Los Angeles, CA (December 18, 2019)—A special workshop titled “The Anatomy of Immersive & Surround Sound Audio” on the evening of December 11, 2019 at the PMC studio in the Highland Park neighborhood of Los Angeles presented 5.1 music by A Bad Think as well as Dolby Atmos mixes from the Universal Music Group catalog.
An invited audience of producers, engineers, composers, musicians and mixers that included Al Schmitt, Vance Powell, JJ Blair, Joe Barresi, David Reitzas, Rafa Sardina, Brent Fischer and others was treated to playback of several tracks in 5.1-surround from The Savior by A Bad Think at the event. Tracks from the one-man project, led by singer, songwriter and multi-instrumentalist Michael Marquart, were interspersed with a panel discussion featuring Marquart and his production collaborators. The Savior is currently nominated for a Grammy Award in the Best Immersive Audio Album category.
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The panel, moderated by engineer and producer Niko Bolas (Neil Young, Prince, The Mavericks), also included Grammy-winning engineer Dave Way (Fiona Apple, Echo In The Canyon, Ringo Starr, Michael Jackson, Macy Gray), who co-produced the project with Marquart, and multi-platinum award-winning producer/engineer Bob Clearmountain (Bruce Springsteen, David Bowie, Bryan Adams, The Cure, INXS), who mixed the double-album project in both stereo and 5.1 surround.
Marquart recounted the first time he heard Clearmountain’s 5.1 mixes: “I said, it should only be listened to in this kind of environment.” For his part, Clearmountain explained his approach to mixing each track in stereo then 5.1 and offered insights into his use of processing, particularly reverbs, delays and harmonizers, to create an atmosphere appropriate to each song’s character.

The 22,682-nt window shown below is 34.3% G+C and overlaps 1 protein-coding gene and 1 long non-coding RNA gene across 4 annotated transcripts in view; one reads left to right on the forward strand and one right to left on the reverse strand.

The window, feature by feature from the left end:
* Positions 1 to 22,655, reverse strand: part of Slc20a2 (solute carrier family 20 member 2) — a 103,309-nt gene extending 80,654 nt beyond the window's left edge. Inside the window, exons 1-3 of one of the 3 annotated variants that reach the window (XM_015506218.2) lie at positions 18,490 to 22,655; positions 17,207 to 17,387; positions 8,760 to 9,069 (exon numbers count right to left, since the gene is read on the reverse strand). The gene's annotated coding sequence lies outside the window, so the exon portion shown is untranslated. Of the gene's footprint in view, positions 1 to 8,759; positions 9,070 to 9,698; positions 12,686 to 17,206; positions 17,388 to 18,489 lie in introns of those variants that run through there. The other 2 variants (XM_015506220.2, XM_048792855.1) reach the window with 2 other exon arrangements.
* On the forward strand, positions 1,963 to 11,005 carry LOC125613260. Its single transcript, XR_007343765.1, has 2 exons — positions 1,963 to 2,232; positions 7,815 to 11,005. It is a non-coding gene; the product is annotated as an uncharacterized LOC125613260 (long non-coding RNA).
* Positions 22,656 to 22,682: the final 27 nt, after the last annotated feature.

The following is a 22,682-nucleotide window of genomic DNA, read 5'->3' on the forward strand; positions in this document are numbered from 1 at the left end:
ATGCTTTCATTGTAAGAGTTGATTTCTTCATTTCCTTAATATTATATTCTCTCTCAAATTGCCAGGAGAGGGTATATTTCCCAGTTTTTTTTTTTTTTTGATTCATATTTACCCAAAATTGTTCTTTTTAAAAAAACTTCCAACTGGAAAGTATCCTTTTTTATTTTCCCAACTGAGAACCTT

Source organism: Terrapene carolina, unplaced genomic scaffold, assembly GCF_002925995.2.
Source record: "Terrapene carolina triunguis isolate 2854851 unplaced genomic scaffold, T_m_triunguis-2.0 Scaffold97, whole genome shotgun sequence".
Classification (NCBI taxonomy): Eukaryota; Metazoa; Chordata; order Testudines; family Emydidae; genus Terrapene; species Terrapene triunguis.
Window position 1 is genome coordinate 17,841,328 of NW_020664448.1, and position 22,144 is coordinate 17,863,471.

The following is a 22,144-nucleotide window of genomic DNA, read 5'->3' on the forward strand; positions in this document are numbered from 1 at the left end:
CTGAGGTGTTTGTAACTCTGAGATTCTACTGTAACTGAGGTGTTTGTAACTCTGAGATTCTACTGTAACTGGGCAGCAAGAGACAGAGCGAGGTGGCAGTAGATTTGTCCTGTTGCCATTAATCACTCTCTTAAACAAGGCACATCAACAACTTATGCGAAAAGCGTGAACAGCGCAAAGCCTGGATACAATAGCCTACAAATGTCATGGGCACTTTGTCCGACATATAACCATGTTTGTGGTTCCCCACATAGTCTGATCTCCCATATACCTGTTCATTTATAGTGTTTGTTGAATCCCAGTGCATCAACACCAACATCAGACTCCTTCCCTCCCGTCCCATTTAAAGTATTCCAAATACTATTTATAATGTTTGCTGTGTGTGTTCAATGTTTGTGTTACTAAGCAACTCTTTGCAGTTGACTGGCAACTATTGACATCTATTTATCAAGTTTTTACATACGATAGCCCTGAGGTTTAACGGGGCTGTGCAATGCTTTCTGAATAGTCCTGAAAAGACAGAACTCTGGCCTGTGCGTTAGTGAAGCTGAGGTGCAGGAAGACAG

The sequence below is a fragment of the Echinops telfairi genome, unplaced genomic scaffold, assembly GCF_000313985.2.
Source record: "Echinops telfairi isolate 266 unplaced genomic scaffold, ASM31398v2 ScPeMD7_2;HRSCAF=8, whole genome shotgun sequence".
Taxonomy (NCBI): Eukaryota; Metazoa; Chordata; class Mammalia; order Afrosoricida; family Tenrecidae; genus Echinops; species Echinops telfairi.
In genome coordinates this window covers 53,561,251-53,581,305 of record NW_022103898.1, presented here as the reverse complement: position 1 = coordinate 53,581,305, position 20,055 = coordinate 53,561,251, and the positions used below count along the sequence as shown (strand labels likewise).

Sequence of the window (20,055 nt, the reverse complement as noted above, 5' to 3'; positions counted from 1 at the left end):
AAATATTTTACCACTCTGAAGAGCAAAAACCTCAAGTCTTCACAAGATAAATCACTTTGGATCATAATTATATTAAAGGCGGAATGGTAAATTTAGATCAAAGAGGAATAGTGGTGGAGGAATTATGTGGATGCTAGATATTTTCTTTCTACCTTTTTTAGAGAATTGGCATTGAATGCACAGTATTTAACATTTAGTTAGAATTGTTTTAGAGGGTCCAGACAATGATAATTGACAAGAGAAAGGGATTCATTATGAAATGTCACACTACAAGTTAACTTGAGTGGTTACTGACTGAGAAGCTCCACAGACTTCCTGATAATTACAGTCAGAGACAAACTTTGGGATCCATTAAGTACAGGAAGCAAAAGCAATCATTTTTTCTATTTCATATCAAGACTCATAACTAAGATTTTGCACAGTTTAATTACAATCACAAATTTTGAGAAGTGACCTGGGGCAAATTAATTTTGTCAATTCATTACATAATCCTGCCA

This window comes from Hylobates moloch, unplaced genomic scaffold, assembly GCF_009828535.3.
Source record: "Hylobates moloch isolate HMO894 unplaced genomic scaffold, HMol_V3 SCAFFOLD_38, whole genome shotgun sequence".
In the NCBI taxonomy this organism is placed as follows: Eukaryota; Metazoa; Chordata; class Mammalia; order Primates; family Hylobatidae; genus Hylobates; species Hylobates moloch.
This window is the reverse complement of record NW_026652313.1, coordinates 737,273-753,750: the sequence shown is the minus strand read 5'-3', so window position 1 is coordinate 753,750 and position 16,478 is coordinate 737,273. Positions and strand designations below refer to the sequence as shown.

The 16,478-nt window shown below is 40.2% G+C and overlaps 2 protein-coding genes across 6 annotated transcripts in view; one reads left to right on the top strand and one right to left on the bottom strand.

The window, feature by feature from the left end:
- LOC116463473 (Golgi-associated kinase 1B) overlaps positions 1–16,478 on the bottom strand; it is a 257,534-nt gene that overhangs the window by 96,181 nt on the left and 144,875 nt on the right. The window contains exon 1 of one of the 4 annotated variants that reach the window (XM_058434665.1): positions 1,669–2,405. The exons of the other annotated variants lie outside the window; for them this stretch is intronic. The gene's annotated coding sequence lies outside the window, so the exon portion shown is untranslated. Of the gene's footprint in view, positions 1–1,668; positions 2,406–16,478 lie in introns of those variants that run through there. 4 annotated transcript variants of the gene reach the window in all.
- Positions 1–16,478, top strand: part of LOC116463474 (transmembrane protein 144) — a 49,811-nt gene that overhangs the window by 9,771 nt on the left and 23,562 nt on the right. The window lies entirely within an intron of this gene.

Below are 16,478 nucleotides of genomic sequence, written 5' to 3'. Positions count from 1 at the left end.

Later in the evening’s program, three-time Oscar-winning film dialog re-recording mixer Chris Jenkins, who is also Executive VP, Digital Studio at Universal Music Group, talked about mixing the music in Dolby Atmos on Ron Howard’s new documentary, Pavarotti. “I just want to be able to tell stories and get the shortest distance between the voice of the person who creates it and the listener,” he said of his approach to Dolby Atmos Music mixes.
Jenkins went on to play and deconstruct several tracks in Dolby Atmos and discussed the importance of giving credit to the mix engineer who created the original tracks, a topic that was embraced by the attendees.
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